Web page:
The previous backpackers at our campsite hadn’t left yet. Long story short, one of them was on her first backpacking trip and their plans were a bit up in the air due to reservation difficulties. We offered them a spot to crash at camp. Really cool people and one was an MA going into nursing, so what happens? Of COURSE we have to swap funny/gross medical stories. Naturally.

Gotta love meeting other backpackers/hikers/crazy people who do this shit. I haven’t met a legit outdoors person who was a dick. I’m sure there are some out there, but so far the people I’ve met are awesome. I carry bear spray and pointy trekking poles, so I’m ready if I ever meet a douchebag. Hopefully I won’t.

Plein Air Paintings from Day 2 (Mostly)
“Sentinels” Oil on Canvas Panel, 10 x 8″
“Solitude” Oil on Canvas Panel, 7 x 5″

Day 3: An early start via the Fire Lane Trail back to the Trailhead (also eff my boots).

When I say early start, I mean 4:30 AM. We didn’t hit the trail until around 8. I got up to pee and just couldn’t get back to sleep. I think it might have been the nostalgia of missing my solo days on the TCT. While everyone was asleep I just sat there and took in the stars. The 50-some degree temp was cold for me (since my area has been in the high 90’s for a while), so I cuddled my sleeping bag, did some note-taking, and at first light I had to paint with the aid of a headlamp. After breakfast we said our goodbyes, packed up and hit Sky Trail on over to the Fire Lane Trail, deciding to cut our route a little short because the clouds were starting to look a little grumpy.

I love hiking in the rain. Driving in rain-freakout-traffic, not so much.

Fire Lane Trail is another way to get up to Sky Camp from Coast. While the Woodward Valley Trail is awesome and fun and the ‘scenic’ view, Fire Lane Trail is also a lovely way to take. It dips up and down as it climbs over a ridge and then drops you right into the path leading to the Point Reyes hostel. Pretty deserted for the most part until you get close to the trailhead where dayhikers are departing.

Gotta break these badass mofos in posthaste. I’ll be the dork doing grocery shopping and walking the dogs in hiking boots.

An Important Note About My Boots: EFF MY BOOTS MAN. They completely failed on me. I had to duct tape the toe section together for some facsimile of support. No support whatsoever at the ball and toe section of my foot, and it felt like that part of my feet were hitting bare concrete with each step. Heel kept slipping all over the place in the cup. Yes, I got insoles. Yes, I got fitted. Yes, I tried a million different lacing/sock combinations on the trail which sucked. The problem?

I’m tough on my footwear. Always have been. When I got this pair I was skeptical about the majority synthetic upper and the salesperson at REI assured me that it’d be fine. IT WAS NOT FINE. Keens aren’t a brand to be sniffed at either, but after about four months of dayhiking in ‘em, one trip to the TCT, one to the Grand Canyon, and this? They just gave up.

Lesson Learned: Go with your gut. If it looks like it won’t work, then it won’t work. The only shoes that have ever endured on my feet are leather, and that’s what I’m sticking to for hiking and backpacking boots.

Second Lesson Learned: Always have duct tape. Always.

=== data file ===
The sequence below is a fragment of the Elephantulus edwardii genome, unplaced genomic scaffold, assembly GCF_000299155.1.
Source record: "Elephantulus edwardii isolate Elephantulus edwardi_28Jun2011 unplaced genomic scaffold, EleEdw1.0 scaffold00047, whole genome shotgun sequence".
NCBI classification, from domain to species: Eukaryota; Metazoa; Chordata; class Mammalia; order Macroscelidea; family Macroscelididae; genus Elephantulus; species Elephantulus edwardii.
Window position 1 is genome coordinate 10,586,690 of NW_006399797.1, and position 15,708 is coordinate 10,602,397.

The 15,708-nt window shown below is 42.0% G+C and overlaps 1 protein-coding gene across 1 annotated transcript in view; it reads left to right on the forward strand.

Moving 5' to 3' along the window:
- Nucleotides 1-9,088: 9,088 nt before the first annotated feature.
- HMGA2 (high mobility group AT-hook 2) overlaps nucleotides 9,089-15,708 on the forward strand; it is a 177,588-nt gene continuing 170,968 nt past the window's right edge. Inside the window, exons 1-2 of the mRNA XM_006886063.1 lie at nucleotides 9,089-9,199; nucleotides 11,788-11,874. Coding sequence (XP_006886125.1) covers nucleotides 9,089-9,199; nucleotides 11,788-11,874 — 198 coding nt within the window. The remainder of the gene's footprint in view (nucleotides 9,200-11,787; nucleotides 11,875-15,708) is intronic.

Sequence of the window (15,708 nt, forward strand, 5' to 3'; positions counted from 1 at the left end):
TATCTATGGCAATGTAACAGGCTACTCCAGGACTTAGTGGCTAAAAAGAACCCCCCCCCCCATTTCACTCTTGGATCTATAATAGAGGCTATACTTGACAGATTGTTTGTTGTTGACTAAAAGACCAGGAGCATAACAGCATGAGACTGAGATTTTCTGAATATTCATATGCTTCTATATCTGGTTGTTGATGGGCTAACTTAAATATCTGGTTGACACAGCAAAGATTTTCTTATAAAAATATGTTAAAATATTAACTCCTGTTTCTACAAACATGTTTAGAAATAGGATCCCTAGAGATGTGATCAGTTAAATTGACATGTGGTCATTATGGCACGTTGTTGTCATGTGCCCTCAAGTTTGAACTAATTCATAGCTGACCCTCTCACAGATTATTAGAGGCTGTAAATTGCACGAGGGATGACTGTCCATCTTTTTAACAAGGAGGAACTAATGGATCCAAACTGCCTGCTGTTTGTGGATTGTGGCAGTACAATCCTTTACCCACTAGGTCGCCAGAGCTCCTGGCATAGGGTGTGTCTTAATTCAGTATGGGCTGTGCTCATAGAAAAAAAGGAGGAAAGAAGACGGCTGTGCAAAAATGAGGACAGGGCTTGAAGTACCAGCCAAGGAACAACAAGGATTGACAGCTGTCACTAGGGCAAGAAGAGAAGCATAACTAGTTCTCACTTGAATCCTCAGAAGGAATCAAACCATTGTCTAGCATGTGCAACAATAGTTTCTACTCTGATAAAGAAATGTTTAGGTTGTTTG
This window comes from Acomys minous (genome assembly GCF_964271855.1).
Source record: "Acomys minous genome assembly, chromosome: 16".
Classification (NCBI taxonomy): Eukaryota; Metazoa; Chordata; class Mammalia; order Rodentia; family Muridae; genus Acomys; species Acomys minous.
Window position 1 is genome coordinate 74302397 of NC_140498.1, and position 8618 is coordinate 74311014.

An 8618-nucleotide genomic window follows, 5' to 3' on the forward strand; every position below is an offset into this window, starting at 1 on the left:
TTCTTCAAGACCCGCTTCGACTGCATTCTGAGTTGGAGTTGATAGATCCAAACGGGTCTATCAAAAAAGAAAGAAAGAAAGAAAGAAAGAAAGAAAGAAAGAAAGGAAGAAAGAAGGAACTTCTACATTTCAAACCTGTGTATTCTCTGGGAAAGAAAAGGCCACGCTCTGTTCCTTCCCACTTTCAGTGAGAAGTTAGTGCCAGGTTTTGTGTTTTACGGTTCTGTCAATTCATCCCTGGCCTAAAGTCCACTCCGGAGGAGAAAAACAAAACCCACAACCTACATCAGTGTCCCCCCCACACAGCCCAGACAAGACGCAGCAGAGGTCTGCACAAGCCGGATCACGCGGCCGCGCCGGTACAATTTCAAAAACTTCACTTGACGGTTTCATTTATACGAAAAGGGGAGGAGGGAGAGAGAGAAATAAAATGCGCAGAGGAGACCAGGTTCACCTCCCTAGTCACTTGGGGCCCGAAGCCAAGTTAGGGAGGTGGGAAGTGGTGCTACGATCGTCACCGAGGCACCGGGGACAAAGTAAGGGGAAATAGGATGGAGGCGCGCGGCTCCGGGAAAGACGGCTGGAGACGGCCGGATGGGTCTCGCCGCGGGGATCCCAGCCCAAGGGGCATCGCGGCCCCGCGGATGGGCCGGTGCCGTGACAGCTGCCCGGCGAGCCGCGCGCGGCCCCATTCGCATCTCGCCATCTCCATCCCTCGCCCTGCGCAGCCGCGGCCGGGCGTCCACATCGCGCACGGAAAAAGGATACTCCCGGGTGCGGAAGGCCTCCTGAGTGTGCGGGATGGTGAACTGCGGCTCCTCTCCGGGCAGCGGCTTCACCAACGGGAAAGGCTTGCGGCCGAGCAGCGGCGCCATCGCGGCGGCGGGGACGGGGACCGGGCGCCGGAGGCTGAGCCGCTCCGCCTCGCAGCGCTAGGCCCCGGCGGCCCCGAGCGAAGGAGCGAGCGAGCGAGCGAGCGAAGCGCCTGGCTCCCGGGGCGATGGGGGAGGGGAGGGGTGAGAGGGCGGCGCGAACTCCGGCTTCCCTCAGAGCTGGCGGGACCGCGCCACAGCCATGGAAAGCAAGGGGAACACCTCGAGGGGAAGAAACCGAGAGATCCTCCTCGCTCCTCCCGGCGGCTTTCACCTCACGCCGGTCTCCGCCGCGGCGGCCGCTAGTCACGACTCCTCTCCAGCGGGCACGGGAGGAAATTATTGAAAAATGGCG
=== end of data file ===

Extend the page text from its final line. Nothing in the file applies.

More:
Thank God for REI’s return policy. I got this pair by Mammut, so we’ll see how it goes. Praying I don’t have to invest and break in a pair of heavyweight Asolos. Also got a cute pair of camp shoes for the price of my stupid faily McFailson boots.

Despite my Boots of Evil, this trip was relaxing and awesome. Unfortunately I don’t have many photos of Day 3 because I was too busy changing socks.

A Review of Backpacking Point Reyes:

  • Use the food lockers – the skunks, chipmunks and mice don’t joke around. Last time I was at Point Reyes a mouse managed to get in and ripped apart my first aid kit. So be fastidious about it. Bring steel wool to stuff into the drainage holes and do it RIGHT.
  • Point Reyes is a popular horseback riding destination. Remember, hikers yield to horses, so stand downhill and let ’em pass. Spooked horses tend to run uphill, plus downhill you look like less of a threat. Please keep in mind that not all of these horses are rent-a-horses, some can be a bit skittish, and it ain’t a petting zoo. I know that’s common sense but sometimes sense isn’t so common.
  • Wear pants when hitting the singletrack due to stinging nettle and poison oak.
  • It gets a little damp and sometimes random rainstorms roll in with little warning. Bring your rainshells (even in summer) and keep an eye on those clouds. In exchange for the wet weather you’ve got perfect hiking temps! Definitely a nice change from the SoCal dusty heat.
  • Keep an eye out for rattlers and mountain lions. I haven’t seen any yet, but better safe than sorry. Did see a pretty bold Coyote though. If you venture out to catch a glimpse of the elk, give them their space, especially during mating season.
  • The beach is awesome – bring your camp towel and swimming wear! No lifeguards.
  • Birder’s freaking paradise, no joke. Birds of prey, too many cute flocks of California quail to count, woodpeckers, jays, and a bunch of other feathery things I can’t identify. If you spend some time around the shores and lagoons you can probably see a heron. It’s awesome to see five hawks catching air and dive-bombing open fields as you hike. I’m not really into birdwatching, but it was an enjoyable perk.

Point Reyes can be done as a quick weekend getaway or a chill multiday backpacking trip. There’s a variety of trails that offer access to the beautiful views and awesome campsites for all levels of ability. If you want a little more challenge, there are tons of dayhikes and trails where you can get your mountain goat impression on. It’s the perfect place to relax and escape the summer heat. For more inspiration on hiking and backpacking Point Reyes, check out these other trip reports!

The ‘other side’ of Point Reyes Backpacking at Outdorky via the Palomarin Trail

Alamere Falls over at The NorCal Explorer

NorCal Camping with Kids featuring Wildcat Beach